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A Lagrangian trajectory and isotopic fractionation (Flexpart-MCIM) approach to modelling the isotopic composition of rainfall over the British Isles.

University of East Anglia
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  • Earth Science
  • Geography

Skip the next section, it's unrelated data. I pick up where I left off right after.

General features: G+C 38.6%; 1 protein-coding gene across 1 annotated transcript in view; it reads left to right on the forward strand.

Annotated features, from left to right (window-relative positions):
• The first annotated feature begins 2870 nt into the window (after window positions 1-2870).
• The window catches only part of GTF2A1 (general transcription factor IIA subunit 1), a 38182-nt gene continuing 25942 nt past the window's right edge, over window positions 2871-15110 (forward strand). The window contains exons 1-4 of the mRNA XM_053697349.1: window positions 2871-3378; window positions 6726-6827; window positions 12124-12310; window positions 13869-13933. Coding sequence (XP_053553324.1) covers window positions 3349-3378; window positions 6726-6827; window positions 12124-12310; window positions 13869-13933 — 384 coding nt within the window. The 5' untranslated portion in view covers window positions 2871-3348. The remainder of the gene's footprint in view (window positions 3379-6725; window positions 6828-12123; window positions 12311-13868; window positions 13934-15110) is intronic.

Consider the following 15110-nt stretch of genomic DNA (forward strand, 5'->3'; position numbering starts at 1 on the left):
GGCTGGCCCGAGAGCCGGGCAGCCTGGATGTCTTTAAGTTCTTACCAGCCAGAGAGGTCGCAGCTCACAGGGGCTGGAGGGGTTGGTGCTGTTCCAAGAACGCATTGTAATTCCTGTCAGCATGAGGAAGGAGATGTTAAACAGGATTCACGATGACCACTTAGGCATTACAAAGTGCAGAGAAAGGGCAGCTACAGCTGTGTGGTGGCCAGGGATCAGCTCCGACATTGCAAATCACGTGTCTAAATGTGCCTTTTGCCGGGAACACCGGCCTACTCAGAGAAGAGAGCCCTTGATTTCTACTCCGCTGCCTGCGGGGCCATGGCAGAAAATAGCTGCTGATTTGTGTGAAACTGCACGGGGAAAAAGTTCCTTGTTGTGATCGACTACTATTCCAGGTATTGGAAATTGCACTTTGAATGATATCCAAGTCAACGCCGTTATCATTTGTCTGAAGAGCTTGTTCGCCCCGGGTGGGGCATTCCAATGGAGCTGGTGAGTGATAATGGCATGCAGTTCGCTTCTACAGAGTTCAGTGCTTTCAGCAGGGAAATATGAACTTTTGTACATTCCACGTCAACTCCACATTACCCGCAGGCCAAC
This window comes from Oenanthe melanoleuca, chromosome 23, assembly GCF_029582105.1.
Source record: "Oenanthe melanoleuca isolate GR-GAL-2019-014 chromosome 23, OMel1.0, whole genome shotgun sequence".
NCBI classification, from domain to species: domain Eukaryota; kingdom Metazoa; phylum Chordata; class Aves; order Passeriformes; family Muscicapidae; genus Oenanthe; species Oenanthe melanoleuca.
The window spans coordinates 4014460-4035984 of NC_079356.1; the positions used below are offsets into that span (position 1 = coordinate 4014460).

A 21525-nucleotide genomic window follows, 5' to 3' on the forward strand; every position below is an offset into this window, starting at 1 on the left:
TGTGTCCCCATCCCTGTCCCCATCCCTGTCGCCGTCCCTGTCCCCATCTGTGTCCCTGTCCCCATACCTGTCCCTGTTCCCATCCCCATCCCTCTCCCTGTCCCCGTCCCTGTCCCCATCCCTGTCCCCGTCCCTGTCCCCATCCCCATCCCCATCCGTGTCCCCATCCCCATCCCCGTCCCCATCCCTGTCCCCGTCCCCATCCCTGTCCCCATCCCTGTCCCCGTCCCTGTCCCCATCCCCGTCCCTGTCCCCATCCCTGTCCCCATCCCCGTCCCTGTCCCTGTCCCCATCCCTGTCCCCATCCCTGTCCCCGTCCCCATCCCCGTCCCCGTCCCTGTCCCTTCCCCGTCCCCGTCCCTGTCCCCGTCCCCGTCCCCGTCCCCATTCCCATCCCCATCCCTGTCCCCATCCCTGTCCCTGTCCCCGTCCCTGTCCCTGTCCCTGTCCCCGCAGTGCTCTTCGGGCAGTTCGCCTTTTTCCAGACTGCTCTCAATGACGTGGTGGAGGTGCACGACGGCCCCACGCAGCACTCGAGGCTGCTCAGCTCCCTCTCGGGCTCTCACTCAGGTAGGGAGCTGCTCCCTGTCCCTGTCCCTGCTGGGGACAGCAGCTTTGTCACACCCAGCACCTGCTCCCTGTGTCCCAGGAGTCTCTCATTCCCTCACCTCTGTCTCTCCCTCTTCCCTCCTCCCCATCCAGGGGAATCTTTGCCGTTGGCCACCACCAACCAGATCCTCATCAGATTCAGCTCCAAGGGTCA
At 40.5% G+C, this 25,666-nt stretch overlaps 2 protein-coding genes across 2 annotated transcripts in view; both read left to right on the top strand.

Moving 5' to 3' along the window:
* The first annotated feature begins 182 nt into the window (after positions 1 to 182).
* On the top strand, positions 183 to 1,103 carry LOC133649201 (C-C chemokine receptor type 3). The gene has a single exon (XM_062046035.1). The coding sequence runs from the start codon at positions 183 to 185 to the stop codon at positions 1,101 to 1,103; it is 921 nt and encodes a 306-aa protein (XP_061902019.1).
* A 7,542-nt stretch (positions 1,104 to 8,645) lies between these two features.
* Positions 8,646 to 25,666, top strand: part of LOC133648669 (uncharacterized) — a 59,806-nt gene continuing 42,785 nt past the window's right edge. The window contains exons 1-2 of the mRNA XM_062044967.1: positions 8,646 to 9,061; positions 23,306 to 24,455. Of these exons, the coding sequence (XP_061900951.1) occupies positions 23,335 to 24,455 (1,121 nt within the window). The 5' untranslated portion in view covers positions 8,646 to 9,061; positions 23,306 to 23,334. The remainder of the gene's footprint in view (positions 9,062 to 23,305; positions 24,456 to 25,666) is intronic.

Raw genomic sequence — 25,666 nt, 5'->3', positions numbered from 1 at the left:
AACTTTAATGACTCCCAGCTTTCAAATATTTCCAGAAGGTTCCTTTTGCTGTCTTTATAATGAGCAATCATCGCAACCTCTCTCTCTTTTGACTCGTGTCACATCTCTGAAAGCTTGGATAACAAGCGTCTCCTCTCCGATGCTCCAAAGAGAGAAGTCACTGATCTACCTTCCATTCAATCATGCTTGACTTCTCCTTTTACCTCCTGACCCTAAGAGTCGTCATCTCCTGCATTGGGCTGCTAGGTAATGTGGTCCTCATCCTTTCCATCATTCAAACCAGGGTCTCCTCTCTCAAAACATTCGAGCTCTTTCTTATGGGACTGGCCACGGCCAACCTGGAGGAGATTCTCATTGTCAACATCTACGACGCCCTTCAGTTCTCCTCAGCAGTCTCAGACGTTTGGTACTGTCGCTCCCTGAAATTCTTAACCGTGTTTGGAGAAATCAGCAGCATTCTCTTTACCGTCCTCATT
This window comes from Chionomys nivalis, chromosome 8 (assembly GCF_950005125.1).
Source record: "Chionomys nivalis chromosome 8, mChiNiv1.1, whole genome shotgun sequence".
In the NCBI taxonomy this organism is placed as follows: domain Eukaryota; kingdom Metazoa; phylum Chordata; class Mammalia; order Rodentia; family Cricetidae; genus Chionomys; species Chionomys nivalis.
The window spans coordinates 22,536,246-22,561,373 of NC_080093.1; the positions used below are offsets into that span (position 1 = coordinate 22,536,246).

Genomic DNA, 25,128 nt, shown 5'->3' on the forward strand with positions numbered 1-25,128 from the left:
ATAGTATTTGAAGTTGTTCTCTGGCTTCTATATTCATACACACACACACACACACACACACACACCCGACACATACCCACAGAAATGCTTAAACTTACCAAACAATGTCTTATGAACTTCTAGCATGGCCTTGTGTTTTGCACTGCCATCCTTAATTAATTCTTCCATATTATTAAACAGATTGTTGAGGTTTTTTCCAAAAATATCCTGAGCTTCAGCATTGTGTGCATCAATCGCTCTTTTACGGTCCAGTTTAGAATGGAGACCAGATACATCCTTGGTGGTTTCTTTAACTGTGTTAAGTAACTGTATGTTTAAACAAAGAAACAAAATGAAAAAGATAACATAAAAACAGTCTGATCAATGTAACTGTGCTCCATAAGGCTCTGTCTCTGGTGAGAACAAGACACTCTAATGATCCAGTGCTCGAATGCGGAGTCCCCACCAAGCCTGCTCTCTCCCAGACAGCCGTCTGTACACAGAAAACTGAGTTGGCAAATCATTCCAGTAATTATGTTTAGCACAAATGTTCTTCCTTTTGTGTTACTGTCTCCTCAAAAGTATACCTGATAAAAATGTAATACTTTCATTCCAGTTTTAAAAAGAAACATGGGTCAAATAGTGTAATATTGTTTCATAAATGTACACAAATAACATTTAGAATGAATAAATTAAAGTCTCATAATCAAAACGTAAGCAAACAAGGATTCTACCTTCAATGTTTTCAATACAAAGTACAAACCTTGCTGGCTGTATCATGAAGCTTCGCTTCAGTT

A LAGRANGIAN TRAJECTORY AND ISOTOPIC FRACTIONATION (FLEXPART-MCIM) APPROACH TO MODELLING THE ISOTOPIC COMPOSITION OF RAINFALL OVER THE BRITISH ISLES. A thesis submitted to the School of Environmental Sciences of the University of East Anglia in partial fulfilment of the requirements for the degree of Doctor of Philosophy By Katherine Ann Teresa Eames June 2008 c© This copy of the thesis has been supplied on condition that anyone who consults it is understood to recognise that its copyright rests with the author and that no quotation from the thesis, nor any information derived therefrom, may be published without the author’s prior, written consent. Abstract A novel approach to modelling the oxygen and hydrogen isotope ratios of rainfall over the British Isles is presented. The model process involves two stages. First, a Lagrangian particle dispersion model (FLEXPART) that uses European Centre for Medium Range Weather Forecasting Reanalysis (ECMWF ERA-40) fields to produce ensembles of back trajectories of the three–dimensional path of air parcels prior to rainfall events. Second, physical atmospheric parameters along these trajectories are then input in to a Mixed Cloud Isotope Model (MCIM) to predict the isotopic ratio of rainfall. Models of the movement of oxygen and hydrogen isotopes through the hydrological system are vital to gain understanding of the isotopic systems so as to improve the use of isotopes as palaeoclimate proxies to uncover information about the past. A case study comparing daily observed isotopic values with modelled values for the same day is presented for Norwich for raindays in November and December 2005. The re- sults of this comparison are very promising for the simulation of δ18O, δD and deuterium excess for events where more than 3 mm but less than 15 mm of rain fell. A positive relationship is seen between the modelled and observed values, i.e. higher modelled val- ues correspond to higher observed values

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